Think God ever gets caught by surprise like that? Never. He always knows it’s coming. Knew it before he even created you. Knew it before he created the universe and time. Adopted you anyway—knowing you’d disappoint him, loving you anyway.

We never take God by surprise. We can’t. That’s one of the side effects of existing at every point in all of time: God’s never gonna say, “Whoa, didn’t expect that. Okay, that went too far.” Because he always knew how far we’d go.

We never hurt God more than he’s ever been hurt before. (Pretty sure becoming human, then getting betrayed, then getting crucified, hurt the absolute worst.) But even those guys who betrayed and crucified him didn’t blindside God: He knew it was coming, and said so multiple times. In fact from his exists-at-every-point-in-time perspective, he’s watching us commit our very worst sins right now. And forgave us. Long ago.

So do our worries we’re too unclean to interact with God, to have any kind of relationship with a holy God whatsoever, have any basis in reality? Nah.

Whenever we imagine God’s so offended by our sin he draws away, really we’re projecting our attitudes on him. We would be outraged by our sins, so we imagine God acts the same way we would. Might even be angry and vengeful—so we’ve gotta butter him up, and be nice to him, and worship him good and hard, before we can ease back into his good graces. So we get weepy, and apologize… and all this stuff is a waste of time, because God already knows how actually sorry we are—whether we’ve psyched ourselves into feeling awful so we can gain his sympathy. Or even karmically earn his favor, as if that’s possible.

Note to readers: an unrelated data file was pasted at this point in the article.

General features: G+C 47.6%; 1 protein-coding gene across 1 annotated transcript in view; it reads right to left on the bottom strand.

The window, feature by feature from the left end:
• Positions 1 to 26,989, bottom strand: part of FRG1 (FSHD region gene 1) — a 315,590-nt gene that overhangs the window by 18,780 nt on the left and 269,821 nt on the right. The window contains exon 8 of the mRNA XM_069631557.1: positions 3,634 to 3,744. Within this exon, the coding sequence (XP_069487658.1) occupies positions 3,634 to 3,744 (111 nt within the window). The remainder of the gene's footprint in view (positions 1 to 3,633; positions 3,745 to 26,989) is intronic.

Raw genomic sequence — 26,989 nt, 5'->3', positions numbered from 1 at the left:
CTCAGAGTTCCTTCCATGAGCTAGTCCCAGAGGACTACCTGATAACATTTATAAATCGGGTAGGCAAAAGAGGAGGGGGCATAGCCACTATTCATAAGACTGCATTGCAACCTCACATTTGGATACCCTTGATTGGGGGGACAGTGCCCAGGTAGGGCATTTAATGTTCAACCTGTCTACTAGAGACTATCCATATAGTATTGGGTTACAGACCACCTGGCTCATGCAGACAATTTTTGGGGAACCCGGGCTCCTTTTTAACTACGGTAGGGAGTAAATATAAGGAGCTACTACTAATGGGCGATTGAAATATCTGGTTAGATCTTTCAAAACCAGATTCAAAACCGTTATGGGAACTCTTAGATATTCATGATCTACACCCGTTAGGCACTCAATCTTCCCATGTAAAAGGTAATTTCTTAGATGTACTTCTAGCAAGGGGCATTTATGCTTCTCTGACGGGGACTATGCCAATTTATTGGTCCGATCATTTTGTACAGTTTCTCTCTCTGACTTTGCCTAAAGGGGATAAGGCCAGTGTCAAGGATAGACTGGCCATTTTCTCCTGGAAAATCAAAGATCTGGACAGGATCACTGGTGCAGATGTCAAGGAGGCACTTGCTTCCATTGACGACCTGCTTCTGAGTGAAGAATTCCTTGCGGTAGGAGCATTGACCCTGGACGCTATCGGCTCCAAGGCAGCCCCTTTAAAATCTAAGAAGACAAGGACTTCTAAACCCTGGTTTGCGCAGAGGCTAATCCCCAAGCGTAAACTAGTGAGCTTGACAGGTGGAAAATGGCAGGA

We’re treating God as if he’s a petty human dictator who needs praise lest he smite us. And it’s not in the slightest how he thinks. Especially about us.

Penance and procrastination.

Even so, popular belief and practice is that Christians oughta begin every single prayer by apologizing to God for sucking.

True, in the Lord’s Prayer we’ve got the “forgive us our sins/debts/trespasses” bit. But Jesus’s point in including this line wasn’t because we need to beg forgiveness before we can interact with God. If begging forgiveness was a prerequisite, Jesus’d have put it first in the Lord’s Prayer, not in the last half!—after we already asked for God’s name to be great, for kingdom come, and for daily bread. Forgiveness is important, but Jesus didn’t emphasize God forgiving us; he emphasized us forgiving others.

Matthew 6.14-15 KJV
14 For if ye forgive men their trespasses, your heavenly Father will also forgive you: 15 but if ye forgive not men their trespasses, neither will your Father forgive your trespasses.

See, God’s not the one who needs to practice forgiveness. That’s on us.

God doesn’t want us to psyche ourselves into feeling bad, or remorseful, or repentant. And really, what masochist wants to go through those motions anyway? Self-flagellation sucks. (Especially when you’re literally whipping yourself!) We don’t enjoy reliving our mistakes. Some of us are still irritated at ourselves for sinning in the first place!

And for a lot of people, if we think we can’t pray till we make ourselves feel bad for sinning… well that’s no fun, and it’s way easier to simply put off prayer. Save it for the weekend church services. Save it for Easter or Christmas. Pray once we absolutely need to, but the rest of the time, don’t pray at all. Save God as a last resort.

Yep, that’s why a lot of Christians seldom pray. It’s a pretty dysfunctional way to have a relationship with God, and a really messed-up way to think of him. But it’s all too commonplace a practice.

So stop it! We need to get this through our thick skulls: God dealt with our sins already. We’re forgiven. We’re good. We needn’t feel guilty or uncomfortable. Get rid of the hangup, get over yourself, and just pray already. Put it off no longer.